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Old 04-21-2008, 09:04 PM   #1
Join Date: Apr 2008
Location: Australia since 2007
Posts: 62
You Tiao (deep-fried bread sticks)

2 and ¼ cups of flour

1 cup of warm water, 2 tablespoons of vegetable oil, 1 teaspoon of salt, 2 tablespoons of sugar, 2 teaspoons of baking powder , 1 teaspoon of yeast

[This is for cooking at home in your own pan or deep-fryer, I use a saucepan 22cm diameter & 8cm deep].

Use a large container, put the flour and salt in, mix (or sift first). In a separate container combine the warm water, vegetable oil, sugar, baking powder and yeast. Stir well. Make a small well in the middle of the flour. Pour in the wet ingredients. Fold in well and kneed then cover with a wet cloth and put aside in a warm place for 2 hours. Wait for the dough to double in size. Put dough on a board, kneed well, roll until approx ½ cm thick and square in shape, cut evenly into four pieces, then cut each piece into 8 strips approx 2cm wide and 16 cm long (this is suitable for cooking in a wok, you may adjust for a deep fryer.) Take one strip and place on floured board. Brush lightly with water, place another strip on top, press lightly, then press a chop stick (or similar shape) lengthwise along the centre. This gives the basic shape for ‘you tiao’ ready to cook.

Put the oil in the saucepan to approx 3 cm from the top, heat oil until just on boiling point when small bubbles start to come to the surface, adjust the stove temperature down to keep steady at this point, put the dough sticks in, deep-fry for around 5 minutes until it expands and becomes a golden yellow color. Take out, drain on absorbent paper. Either eat by itself or with a bowl of soy milk (duo jian). Hao Chi.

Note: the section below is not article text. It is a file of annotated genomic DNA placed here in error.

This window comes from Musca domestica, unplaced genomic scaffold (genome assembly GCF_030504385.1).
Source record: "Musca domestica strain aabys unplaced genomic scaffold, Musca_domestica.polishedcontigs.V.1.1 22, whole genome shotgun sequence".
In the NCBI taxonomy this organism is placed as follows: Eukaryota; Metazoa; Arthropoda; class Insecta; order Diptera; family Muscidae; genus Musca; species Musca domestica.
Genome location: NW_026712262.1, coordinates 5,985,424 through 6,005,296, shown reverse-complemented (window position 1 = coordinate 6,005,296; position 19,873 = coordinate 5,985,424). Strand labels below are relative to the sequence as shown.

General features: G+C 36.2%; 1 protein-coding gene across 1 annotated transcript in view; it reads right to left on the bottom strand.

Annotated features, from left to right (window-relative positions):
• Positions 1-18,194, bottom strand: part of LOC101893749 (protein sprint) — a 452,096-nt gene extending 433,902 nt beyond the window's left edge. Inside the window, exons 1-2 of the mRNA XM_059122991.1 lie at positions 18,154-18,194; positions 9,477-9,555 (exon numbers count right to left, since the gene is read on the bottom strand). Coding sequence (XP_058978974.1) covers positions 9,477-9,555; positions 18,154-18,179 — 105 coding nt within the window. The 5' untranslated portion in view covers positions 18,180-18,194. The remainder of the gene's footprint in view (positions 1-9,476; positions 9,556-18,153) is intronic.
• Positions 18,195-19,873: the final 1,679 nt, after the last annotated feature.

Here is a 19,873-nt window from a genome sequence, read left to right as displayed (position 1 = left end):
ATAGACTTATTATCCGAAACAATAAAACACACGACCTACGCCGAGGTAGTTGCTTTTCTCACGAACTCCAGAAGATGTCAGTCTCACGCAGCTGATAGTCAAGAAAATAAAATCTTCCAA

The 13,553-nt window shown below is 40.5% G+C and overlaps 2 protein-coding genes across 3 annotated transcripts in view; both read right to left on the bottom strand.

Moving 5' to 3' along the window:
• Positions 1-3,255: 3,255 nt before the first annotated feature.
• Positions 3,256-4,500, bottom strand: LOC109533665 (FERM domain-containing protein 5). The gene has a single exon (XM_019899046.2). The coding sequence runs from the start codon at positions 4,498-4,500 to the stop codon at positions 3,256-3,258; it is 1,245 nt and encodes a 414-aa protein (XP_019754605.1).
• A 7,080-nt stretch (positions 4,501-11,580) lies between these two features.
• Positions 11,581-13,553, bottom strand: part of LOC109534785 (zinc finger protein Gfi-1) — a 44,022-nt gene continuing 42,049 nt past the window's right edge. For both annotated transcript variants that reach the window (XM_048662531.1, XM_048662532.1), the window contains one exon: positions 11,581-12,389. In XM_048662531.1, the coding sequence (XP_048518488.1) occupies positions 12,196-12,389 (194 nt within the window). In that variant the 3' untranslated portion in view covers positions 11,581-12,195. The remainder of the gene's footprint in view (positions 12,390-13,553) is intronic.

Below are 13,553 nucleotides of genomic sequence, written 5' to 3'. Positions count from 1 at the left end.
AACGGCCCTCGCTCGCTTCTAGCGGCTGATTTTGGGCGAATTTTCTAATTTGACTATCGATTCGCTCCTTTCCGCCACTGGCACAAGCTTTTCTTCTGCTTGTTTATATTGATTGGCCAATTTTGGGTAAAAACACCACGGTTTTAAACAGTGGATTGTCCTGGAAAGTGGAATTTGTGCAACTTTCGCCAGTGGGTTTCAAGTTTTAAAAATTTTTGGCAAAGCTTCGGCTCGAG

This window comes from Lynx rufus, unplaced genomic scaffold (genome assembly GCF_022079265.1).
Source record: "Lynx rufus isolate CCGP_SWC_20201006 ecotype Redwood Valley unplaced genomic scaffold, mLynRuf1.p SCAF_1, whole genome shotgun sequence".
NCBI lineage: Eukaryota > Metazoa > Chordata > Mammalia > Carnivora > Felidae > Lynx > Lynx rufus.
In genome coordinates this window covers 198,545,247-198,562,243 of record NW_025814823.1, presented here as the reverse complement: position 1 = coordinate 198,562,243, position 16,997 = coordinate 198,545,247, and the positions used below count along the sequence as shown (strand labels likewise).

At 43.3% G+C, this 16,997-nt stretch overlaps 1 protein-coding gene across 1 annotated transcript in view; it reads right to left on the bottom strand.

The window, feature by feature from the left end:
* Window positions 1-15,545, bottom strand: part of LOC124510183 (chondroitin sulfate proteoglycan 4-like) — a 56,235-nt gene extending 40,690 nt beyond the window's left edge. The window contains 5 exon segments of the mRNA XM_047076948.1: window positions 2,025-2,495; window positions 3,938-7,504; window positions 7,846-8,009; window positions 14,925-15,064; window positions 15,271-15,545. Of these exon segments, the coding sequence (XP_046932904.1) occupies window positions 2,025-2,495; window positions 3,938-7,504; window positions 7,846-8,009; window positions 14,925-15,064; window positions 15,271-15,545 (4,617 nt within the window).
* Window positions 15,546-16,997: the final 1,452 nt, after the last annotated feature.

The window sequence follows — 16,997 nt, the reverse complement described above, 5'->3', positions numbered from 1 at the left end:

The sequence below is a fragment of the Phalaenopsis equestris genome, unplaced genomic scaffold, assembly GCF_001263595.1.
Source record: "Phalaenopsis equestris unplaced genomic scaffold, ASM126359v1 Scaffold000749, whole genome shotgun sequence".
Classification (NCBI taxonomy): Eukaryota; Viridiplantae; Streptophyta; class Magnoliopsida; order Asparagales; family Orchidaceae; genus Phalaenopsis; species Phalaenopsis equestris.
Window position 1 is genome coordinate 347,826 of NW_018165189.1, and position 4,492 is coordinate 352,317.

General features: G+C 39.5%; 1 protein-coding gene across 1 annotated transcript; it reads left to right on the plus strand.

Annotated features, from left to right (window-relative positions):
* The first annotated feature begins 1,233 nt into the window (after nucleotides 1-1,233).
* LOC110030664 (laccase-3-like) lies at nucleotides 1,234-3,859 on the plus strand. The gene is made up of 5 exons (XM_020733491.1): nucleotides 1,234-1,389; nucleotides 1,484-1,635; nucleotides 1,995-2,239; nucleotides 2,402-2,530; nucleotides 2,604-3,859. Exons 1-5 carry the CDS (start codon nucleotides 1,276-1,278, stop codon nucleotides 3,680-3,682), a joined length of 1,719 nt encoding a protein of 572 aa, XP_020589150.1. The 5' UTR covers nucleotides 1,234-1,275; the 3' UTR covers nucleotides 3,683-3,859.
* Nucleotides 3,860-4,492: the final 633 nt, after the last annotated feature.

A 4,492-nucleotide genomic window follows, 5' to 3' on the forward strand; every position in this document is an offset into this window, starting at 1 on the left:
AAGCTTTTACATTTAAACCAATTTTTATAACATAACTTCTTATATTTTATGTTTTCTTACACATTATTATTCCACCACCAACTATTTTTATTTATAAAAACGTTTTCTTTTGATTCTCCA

When I make ‘you tiao’ at home, I don’t want to waste oil, so I cut the ‘you tiao’ to fit into my saucepan. In China the ‘you tiao’ we buy at the stalls is around 40 cm long.

Hao Chi

(a photo series in Kaixin - Chinese Home Cooking)

WARNING: If you have not used a saucepan to deep fry before, then take extreme care, it is very dangerous. We suggest you learn from an experienced cook or chef before you attempt it.

Xiaosui Kaixin
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Old 04-21-2008, 09:40 PM   #2
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Join Date: Jan 2008
Location: Sunny San Diego
Posts: 444
Wow, I haven't had you tiao in over 17 years. My aunt used to make the best and we would have it Sunday mornings with a hot bowl of soy milk.

Thanks for the recipe. I *might* just try to make it.
CAB Cooks
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